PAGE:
// Get the number of elements in the set
       System.out.println("The land rover set size is now " + landRoverSet.size());
       // Remove an element from the set
       // Check the size again
       System.out.println("The land rover set size is now " + landRoverSet.size());
       // Attempt to add an element to the set that already exist
       // The addition will have not effect
       System.out.println("The land rover set size is now " + landRoverSet.size());
       // Find out if the element is in the set
           System.out.println("The LR3 is inside the set");
           System.out.println("The LR3 is not inside the set");
       // Iterate over the set and print out all values
       Iterator setIter = landRoverSet.iterator();
           Object setValue =;
           System.out.println("Land Rover: " + setValue);
       // Convert the set into an array
       String[] landRoverArray = (String[])(new String[landRoverSet.size()]);


List Example

package wikia;

import java.util.ArrayList; import java.util.Iterator; import java.util.List;

public class ListExample {

   /** Creates a new instance of ListExample */
   public ListExample()
       // Create a List object
       List landRoverList = new ArrayList();
       // Populate the list
       landRoverList.add("Range Rover Sport");
       // Get the size of the list
       System.out.println("The size of the list is " + landRoverList.size());
       // Remove an element from the list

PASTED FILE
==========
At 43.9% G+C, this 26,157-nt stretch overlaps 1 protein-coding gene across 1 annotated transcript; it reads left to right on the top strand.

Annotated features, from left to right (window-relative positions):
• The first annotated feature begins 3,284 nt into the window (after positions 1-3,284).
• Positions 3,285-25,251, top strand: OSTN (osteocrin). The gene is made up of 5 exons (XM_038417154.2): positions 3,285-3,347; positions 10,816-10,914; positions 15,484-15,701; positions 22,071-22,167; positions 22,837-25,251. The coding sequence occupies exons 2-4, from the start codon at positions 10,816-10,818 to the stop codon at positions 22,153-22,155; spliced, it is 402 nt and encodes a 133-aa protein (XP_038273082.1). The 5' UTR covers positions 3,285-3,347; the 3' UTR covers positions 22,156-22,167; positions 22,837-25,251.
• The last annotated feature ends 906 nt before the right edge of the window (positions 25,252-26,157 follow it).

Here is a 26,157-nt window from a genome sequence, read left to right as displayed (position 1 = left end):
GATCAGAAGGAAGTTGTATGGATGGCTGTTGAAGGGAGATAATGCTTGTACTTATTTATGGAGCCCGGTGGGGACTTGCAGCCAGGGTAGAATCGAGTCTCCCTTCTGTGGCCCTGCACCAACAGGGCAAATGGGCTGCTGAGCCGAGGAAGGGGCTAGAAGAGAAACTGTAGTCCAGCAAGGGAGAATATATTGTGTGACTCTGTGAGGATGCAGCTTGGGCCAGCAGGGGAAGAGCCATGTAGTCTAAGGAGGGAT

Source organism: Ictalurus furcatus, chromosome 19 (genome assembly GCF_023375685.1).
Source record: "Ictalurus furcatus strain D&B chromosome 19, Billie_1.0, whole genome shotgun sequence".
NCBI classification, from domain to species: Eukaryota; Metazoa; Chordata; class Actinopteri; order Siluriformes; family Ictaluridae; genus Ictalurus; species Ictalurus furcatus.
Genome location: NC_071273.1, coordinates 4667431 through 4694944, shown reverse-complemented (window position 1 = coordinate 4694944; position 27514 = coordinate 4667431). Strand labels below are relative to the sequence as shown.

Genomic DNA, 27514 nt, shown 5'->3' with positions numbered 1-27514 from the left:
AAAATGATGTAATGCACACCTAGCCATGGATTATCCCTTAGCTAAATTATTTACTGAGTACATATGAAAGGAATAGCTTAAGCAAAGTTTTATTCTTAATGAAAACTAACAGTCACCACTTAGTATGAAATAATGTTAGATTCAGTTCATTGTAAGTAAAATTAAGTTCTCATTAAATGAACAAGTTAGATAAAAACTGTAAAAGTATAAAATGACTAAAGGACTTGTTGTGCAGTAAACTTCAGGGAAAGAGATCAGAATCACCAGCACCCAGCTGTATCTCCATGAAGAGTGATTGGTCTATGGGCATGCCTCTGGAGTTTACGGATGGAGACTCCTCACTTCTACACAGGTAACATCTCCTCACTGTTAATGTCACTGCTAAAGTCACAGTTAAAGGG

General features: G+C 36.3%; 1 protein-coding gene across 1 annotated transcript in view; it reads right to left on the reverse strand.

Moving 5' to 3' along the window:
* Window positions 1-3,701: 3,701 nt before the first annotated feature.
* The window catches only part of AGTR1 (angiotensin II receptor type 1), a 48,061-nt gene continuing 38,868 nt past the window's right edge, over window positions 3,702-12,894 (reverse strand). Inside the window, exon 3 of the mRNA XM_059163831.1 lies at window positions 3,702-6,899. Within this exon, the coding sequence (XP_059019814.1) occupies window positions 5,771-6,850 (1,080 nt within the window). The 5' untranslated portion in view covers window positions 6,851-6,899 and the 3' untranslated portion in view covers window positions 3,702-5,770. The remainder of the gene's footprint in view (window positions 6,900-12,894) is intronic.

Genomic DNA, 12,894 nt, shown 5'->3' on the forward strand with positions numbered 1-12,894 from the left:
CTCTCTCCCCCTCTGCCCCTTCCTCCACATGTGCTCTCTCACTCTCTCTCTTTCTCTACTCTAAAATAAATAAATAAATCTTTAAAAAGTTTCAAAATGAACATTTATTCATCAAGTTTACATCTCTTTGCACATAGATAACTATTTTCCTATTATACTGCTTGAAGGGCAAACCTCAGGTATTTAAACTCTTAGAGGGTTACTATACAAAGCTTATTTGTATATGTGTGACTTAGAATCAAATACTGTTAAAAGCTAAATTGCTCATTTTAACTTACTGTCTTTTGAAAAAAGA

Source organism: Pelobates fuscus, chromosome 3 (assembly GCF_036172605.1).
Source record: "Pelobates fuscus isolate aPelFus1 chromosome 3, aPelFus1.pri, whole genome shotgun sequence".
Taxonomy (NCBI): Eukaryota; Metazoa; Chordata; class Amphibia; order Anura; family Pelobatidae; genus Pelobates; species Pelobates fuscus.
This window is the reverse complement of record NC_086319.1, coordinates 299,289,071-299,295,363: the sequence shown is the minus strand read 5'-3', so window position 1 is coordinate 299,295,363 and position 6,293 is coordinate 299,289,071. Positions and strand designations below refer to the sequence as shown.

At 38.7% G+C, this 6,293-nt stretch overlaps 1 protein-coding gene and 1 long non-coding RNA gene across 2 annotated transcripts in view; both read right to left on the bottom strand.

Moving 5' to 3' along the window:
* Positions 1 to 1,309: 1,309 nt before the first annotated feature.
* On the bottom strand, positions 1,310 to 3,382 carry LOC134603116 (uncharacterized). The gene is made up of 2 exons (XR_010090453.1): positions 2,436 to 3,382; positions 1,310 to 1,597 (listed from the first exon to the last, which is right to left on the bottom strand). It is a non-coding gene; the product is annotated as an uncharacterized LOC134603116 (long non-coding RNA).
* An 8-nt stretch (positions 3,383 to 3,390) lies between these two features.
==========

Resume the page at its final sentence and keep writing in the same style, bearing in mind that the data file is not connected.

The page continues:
// Get the size again
       System.out.println("The size of the list is " + landRoverList.size());
       // Add a duplicate element
       // Check the size to see if it allows duplicates
       System.out.println("The size of the list is " + landRoverList.size());
       // Iterator over the collection/list
       Iterator listIter = landRoverList.iterator();
           Object listValue =;
           System.out.println("The value of the list is: " + listValue);
           // Check to see if the list value is Discovery if it is remove
               System.out.println("Removing " + listValue);




When you need to store a set amount of data and retrieve it in a sequential order (usually).


Use an array


An array is an object in java that stores a preset amount of data in a sequential order. For example lets say we have an application that needs to allow the user to choose between 5 different colors. We know that there will always only be 5 allowed colors and we know exactly what colors they are and what order they should be in. Lets take this knowlege and create a simple application that utilizes an array as a data structure to store the needed color options.


package wikia;

import java.util.Arrays;

public class ColorPickerArrayExample {

   private final String[] colors = 
       { "Black", "Blue", "Red", "Green", "Brown" };
   /** Creates a new instance of ColorPickerArrayExample */
   public ColorPickerArrayExample()
   private void printColorsInOrder()
       // Print out all colors in the order they are stored
       System.out.println("Your color choices are: ");
       for(int i=0; i < colors.length; i++)
           System.out.println("Color: " + colors[i]);
   private void printSelectColors()
       // Print out colors by selectivly picking an index
       System.out.println("Your reverse color choices are: ");
       // Lets get the value of 3
       System.out.println("Color: 3 " + colors[2]);
       // Lets get the value of 5
       System.out.println("Color 5: " + colors[4]);
       // Lets get the value of 1
       System.out.println("Color 1: " + colors[0]);